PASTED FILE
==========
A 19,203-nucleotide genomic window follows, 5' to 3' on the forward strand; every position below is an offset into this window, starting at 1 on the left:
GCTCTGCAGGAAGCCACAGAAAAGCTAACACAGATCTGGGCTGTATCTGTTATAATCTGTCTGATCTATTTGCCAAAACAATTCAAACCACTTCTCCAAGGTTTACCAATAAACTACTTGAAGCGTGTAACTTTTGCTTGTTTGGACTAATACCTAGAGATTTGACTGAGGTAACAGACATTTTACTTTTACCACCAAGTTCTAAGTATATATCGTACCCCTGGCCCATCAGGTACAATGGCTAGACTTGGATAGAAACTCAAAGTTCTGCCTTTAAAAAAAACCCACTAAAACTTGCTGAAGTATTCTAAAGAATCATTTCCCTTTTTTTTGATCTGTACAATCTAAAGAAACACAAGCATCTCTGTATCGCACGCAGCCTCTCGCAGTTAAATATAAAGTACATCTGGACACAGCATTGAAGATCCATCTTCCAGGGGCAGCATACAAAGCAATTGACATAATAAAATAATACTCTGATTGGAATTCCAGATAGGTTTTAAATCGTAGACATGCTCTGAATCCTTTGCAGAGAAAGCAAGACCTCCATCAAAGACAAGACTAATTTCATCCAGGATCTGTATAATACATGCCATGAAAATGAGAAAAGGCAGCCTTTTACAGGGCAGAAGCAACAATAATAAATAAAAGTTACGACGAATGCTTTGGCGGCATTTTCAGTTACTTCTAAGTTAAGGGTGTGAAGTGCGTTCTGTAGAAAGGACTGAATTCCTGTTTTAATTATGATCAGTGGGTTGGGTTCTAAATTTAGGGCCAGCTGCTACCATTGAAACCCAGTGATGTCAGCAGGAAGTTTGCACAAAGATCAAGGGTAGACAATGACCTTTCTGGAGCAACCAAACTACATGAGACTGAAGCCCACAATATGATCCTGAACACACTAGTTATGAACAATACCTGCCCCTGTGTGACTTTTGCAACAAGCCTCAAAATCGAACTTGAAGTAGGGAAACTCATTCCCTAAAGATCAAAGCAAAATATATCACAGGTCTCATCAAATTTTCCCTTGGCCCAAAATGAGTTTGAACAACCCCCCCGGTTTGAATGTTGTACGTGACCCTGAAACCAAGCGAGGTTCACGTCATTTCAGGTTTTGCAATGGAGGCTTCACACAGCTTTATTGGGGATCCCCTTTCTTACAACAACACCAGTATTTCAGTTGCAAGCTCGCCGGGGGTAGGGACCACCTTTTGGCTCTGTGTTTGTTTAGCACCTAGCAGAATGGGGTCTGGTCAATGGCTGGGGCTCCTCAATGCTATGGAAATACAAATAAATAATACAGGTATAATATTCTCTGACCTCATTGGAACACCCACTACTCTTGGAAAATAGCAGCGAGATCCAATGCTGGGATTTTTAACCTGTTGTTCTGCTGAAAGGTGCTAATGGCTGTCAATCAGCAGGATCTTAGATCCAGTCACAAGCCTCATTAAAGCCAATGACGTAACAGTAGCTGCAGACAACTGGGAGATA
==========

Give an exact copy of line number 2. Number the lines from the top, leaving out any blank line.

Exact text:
GCTCTGCAGGAAGCCACAGAAAAGCTAACACAGATCTGGGCTGTATCTGTTATAATCTGTCTGATCTATTTGCCAAAACAATTCAAACCACTTCTCCAAGGTTTACCAATAAACTACTTGAAGCGTGTAACTTTTGCTTGTTTGGACTAATACCTAGAGATTTGACTGAGGTAACAGACATTTTACTTTTACCACCAAGTTCTAAGTATATATCGTACCCCTGGCCCATCAGGTACAATGGCTAGACTTGGATAGAAACTCAAAGTTCTGCCTTTAAAAAAAACCCACTAAAACTTGCTGAAGTATTCTAAAGAATCATTTCCCTTTTTTTTGATCTGTACAATCTAAAGAAACACAAGCATCTCTGTATCGCACGCAGCCTCTCGCAGTTAAATATAAAGTACATCTGGACACAGCATTGAAGATCCATCTTCCAGGGGCAGCATACAAAGCAATTGACATAATAAAATAATACTCTGATTGGAATTCCAGATAGGTTTTAAATCGTAGACATGCTCTGAATCCTTTGCAGAGAAAGCAAGACCTCCATCAAAGACAAGACTAATTTCATCCAGGATCTGTATAATACATGCCATGAAAATGAGAAAAGGCAGCCTTTTACAGGGCAGAAGCAACAATAATAAATAAAAGTTACGACGAATGCTTTGGCGGCATTTTCAGTTACTTCTAAGTTAAGGGTGTGAAGTGCGTTCTGTAGAAAGGACTGAATTCCTGTTTTAATTATGATCAGTGGGTTGGGTTCTAAATTTAGGGCCAGCTGCTACCATTGAAACCCAGTGATGTCAGCAGGAAGTTTGCACAAAGATCAAGGGTAGACAATGACCTTTCTGGAGCAACCAAACTACATGAGACTGAAGCCCACAATATGATCCTGAACACACTAGTTATGAACAATACCTGCCCCTGTGTGACTTTTGCAACAAGCCTCAAAATCGAACTTGAAGTAGGGAAACTCATTCCCTAAAGATCAAAGCAAAATATATCACAGGTCTCATCAAATTTTCCCTTGGCCCAAAATGAGTTTGAACAACCCCCCCGGTTTGAATGTTGTACGTGACCCTGAAACCAAGCGAGGTTCACGTCATTTCAGGTTTTGCAATGGAGGCTTCACACAGCTTTATTGGGGATCCCCTTTCTTACAACAACACCAGTATTTCAGTTGCAAGCTCGCCGGGGGTAGGGACCACCTTTTGGCTCTGTGTTTGTTTAGCACCTAGCAGAATGGGGTCTGGTCAATGGCTGGGGCTCCTCAATGCTATGGAAATACAAATAAATAATACAGGTATAATATTCTCTGACCTCATTGGAACACCCACTACTCTTGGAAAATAGCAGCGAGATCCAATGCTGGGATTTTTAACCTGTTGTTCTGCTGAAAGGTGCTAATGGCTGTCAATCAGCAGGATCTTAGATCCAGTCACAAGCCTCATTAAAGCCAATGACGTAACAGTAGCTGCAGACAACTGGGAGATA